c) Illegal logging
The State Party reports that there are only isolated and insignificant incidents of illegal logging within the property. The mission notes that there is a very specialized small timber processing facility in Boca Manu based on the use of trees that topple as a result of natural bank erosion during the rainy season. Such operations are known to sometimes rely on illegal supply, as the natural supply does not allow planning, and consequently require monitoring. The mission further notes that most if not all of the logging taking place near the property is unregulated and unlicensed, and thus technically illegal. Government agencies responsible for forest management are absent. More aggressive illegal logging has been reported in the Alto Purus National Park to the north. As access to the property improves and resources outside protected areas are depleted, logging pressure within the property will become a growing concern. The mission notes that the southern part of the property is likely to eventually be targetted by illegal loggers if current trends are not soon reversed. No significant deforestation within the property was noted, save small areas in the recuperation and special use zones.
d) Hydrocarbon concessions / hydrocarbon pipeline
The impacts of the nearby Camisea gas field, including reported movements of indigenous peoples into the property as a result of the decimation of wildlife in the Camisea River Basin, could not be conclusively analyzed through the monitoring mission and are not referred to in the State Party report. The exploration for hydrocarbons in the concession block south of the property (Lot 76) remains a concern. Whilst there is no exploitation allowed within the property, the World Heritage Centre and IUCN consider that indirect impacts such as transportation infrastructure and disturbance, including from helicopter activity, are likely and require management consideration. Concerns have previously been noted about the possible location of the pipeline which Lot 76 would require. One hypothetical route would have it cross the property, to link with the existing Camisea pipeline to the Northwest. Hunt Oil, the company involved in the exploration is also involved in the Camisea northwest gas field and pipeline. IUCN met with representatives of Hunt Oil in the presence of senior staff of the Peruvian Protected Areas Agency (SERNANP). Hunt Oil confirmed that there is no intention to plan or build a pipeline affecting the property, as documented in the State Party report and the mission report. The SERNANP representative also indicated that under no circumstances would a pipeline be allowed to cross the property.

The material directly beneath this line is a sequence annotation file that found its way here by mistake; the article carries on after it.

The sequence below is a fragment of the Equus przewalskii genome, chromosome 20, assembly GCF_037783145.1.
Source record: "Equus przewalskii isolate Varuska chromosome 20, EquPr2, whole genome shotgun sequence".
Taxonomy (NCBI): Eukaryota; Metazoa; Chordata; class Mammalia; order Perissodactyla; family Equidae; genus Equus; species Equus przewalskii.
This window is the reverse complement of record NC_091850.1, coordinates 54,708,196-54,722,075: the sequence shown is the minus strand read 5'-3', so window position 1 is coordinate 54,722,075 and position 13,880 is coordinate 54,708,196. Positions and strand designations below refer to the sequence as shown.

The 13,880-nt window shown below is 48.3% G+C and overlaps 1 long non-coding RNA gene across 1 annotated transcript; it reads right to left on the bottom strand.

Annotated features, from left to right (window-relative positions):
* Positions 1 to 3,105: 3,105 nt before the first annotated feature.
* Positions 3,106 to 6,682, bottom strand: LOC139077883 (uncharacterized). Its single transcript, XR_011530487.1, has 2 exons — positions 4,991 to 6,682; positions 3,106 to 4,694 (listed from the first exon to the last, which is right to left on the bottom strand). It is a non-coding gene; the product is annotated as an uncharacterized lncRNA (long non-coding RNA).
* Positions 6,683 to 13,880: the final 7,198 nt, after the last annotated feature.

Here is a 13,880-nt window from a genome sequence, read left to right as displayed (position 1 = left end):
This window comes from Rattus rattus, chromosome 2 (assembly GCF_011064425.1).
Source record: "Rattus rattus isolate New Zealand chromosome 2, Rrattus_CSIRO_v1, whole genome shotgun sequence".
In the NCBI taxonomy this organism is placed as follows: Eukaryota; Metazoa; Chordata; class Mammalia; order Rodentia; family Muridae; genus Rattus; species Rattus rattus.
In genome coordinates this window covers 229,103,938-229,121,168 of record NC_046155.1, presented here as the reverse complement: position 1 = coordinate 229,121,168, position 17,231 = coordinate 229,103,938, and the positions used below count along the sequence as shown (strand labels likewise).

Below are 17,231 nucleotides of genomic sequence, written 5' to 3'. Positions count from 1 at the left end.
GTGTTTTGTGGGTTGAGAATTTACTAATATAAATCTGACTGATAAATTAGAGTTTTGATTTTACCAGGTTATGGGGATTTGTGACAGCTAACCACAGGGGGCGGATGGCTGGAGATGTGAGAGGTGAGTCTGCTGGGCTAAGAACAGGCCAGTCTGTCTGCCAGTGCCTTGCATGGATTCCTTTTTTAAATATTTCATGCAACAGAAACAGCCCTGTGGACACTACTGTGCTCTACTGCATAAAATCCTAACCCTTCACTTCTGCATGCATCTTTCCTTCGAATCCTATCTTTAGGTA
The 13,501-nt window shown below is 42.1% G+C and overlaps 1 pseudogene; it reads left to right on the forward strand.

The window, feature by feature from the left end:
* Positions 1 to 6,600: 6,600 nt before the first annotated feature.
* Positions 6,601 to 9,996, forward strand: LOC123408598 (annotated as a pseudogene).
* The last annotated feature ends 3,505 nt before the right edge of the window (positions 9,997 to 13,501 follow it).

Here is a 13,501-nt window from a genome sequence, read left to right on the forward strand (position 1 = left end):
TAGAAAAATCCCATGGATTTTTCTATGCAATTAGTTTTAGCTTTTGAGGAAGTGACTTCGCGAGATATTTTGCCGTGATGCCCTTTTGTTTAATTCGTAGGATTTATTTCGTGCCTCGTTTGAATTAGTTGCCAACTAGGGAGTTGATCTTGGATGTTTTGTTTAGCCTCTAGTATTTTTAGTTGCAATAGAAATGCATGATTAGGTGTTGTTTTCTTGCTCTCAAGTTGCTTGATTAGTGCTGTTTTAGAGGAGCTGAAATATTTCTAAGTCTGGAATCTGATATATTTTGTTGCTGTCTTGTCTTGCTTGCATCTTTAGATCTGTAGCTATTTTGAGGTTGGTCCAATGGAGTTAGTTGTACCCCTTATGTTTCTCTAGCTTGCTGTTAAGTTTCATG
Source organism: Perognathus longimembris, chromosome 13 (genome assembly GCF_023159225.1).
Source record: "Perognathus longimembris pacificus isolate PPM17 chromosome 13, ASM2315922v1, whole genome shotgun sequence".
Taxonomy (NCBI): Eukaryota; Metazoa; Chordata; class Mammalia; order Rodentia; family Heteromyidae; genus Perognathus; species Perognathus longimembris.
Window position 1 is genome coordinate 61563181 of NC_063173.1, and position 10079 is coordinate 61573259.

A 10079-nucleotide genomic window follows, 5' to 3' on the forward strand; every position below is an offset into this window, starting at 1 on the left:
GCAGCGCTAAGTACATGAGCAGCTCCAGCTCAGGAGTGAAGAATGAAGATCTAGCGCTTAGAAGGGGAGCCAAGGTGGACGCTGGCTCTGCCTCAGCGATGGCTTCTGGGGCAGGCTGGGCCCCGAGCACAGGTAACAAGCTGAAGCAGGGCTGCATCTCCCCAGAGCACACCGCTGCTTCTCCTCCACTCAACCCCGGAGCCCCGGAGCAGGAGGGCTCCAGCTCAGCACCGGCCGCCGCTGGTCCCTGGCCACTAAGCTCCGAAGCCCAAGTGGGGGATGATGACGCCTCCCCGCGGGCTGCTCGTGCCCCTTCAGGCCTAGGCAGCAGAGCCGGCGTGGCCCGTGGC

e) Infrastructure / roads
The mission notes that the property’s only access road from Cuzco is precarious and is one of the reasons that resource use pressure on the property remains limited. The mission also notes that should the road link be established to Boca Colorado, 100 km away, pressure on the property from the quickly growing regional capital of Puerto Maldonado would likely increase. The State Party points out that such a connection will be located outside the property and its buffer zone. The planned new road is reported to receive local funding and work appears to have started. The improvement of access, in combination with the expected influx of people related to future hydrocarbon extraction, is likely to dramatically change the situation in the buffer zone and could have impacts on the property itself. An Environmental Impact Assessment (EIA) has not been undertaken. The mission considers that the current capacity of government agencies to deal with this scenario is inadequate, and will need investment of additional resources. The World Heritage Centre and IUCN consider that an Environmental and Social Impact Assessment (ESIA) of the planned road would be needed, in order to balance the associated risks and benefits and ensure that it does not negatively impact on the property’s Outstanding Universal Value, nor on forest-dependent indigenous communities, prior to continuing with the connection of Boca Colorado and Boca Manu.
f) Other conservation issues – inclusion of Megantoni National Sanctuary, tourism management, and staffing deficiencies
Megantoni National Sanctuary is a recent addition to Peru's National Protected Area system, contiguous with the property and located west of it. Covering the entire altitudinal gradient from the lowlands to the Andean "Puna", the protected area not only matches the property in terms of biodiversity but is also a sacred site for indigenous residents. The mission considers that inclusion of Megantoni National Sanctuary into the property through a minor boundary modification would add additional values and protection to the property in an area of major strategic importance, as Megantoni is both adjacent to the Camisea gas field, and has a key function linking Manu within the Vilcabamba – Amboro (Bolivia) biodiversity corridor.
The mission found that road access and expensive and unreliable air access are limiting factors for tourism. In line with the Peruvian government policy to seek greater revenues for protected areas from tourism with 70% of such funds remaining in the area, tourism could play a much more prominent role in the property. The mission considers that the property could benefit from a comprehensive tourism management plan to address funding limitations for the Park. These factors should also be part of the assessment of the road proposals within the area.